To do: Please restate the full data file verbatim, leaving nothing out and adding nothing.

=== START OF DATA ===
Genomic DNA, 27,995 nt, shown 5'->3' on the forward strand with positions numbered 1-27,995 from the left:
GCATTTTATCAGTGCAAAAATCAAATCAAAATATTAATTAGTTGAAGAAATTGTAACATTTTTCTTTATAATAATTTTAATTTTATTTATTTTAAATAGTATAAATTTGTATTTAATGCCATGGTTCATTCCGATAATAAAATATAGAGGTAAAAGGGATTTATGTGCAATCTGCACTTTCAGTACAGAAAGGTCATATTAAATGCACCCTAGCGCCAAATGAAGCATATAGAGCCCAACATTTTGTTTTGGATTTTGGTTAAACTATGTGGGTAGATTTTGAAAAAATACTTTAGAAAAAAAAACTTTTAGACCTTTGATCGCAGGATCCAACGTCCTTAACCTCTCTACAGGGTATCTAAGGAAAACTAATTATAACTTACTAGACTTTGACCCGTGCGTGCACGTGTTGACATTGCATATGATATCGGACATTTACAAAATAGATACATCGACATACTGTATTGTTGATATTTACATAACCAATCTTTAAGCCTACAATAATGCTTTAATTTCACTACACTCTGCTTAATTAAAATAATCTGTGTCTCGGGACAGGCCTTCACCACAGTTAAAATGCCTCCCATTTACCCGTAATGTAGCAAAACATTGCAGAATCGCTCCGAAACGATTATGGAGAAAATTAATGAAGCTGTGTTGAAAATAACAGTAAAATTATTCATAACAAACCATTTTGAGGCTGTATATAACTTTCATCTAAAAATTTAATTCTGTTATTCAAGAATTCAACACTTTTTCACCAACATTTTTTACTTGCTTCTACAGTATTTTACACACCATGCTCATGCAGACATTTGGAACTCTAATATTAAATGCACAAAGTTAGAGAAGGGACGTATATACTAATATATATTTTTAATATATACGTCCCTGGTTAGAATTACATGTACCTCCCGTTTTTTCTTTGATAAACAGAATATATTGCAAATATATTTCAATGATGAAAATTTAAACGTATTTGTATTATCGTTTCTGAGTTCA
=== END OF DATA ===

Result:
Genomic DNA, 27,995 nt, shown 5'->3' on the forward strand with positions numbered 1-27,995 from the left:
GCATTTTATCAGTGCAAAAATCAAATCAAAATATTAATTAGTTGAAGAAATTGTAACATTTTTCTTTATAATAATTTTAATTTTATTTATTTTAAATAGTATAAATTTGTATTTAATGCCATGGTTCATTCCGATAATAAAATATAGAGGTAAAAGGGATTTATGTGCAATCTGCACTTTCAGTACAGAAAGGTCATATTAAATGCACCCTAGCGCCAAATGAAGCATATAGAGCCCAACATTTTGTTTTGGATTTTGGTTAAACTATGTGGGTAGATTTTGAAAAAATACTTTAGAAAAAAAAACTTTTAGACCTTTGATCGCAGGATCCAACGTCCTTAACCTCTCTACAGGGTATCTAAGGAAAACTAATTATAACTTACTAGACTTTGACCCGTGCGTGCACGTGTTGACATTGCATATGATATCGGACATTTACAAAATAGATACATCGACATACTGTATTGTTGATATTTACATAACCAATCTTTAAGCCTACAATAATGCTTTAATTTCACTACACTCTGCTTAATTAAAATAATCTGTGTCTCGGGACAGGCCTTCACCACAGTTAAAATGCCTCCCATTTACCCGTAATGTAGCAAAACATTGCAGAATCGCTCCGAAACGATTATGGAGAAAATTAATGAAGCTGTGTTGAAAATAACAGTAAAATTATTCATAACAAACCATTTTGAGGCTGTATATAACTTTCATCTAAAAATTTAATTCTGTTATTCAAGAATTCAACACTTTTTCACCAACATTTTTTACTTGCTTCTACAGTATTTTACACACCATGCTCATGCAGACATTTGGAACTCTAATATTAAATGCACAAAGTTAGAGAAGGGACGTATATACTAATATATATTTTTAATATATACGTCCCTGGTTAGAATTACATGTACCTCCCGTTTTTTCTTTGATAAACAGAATATATTGCAAATATATTTCAATGATGAAAATTTAAACGTATTTGTATTATCGTTTCTGAGTTCA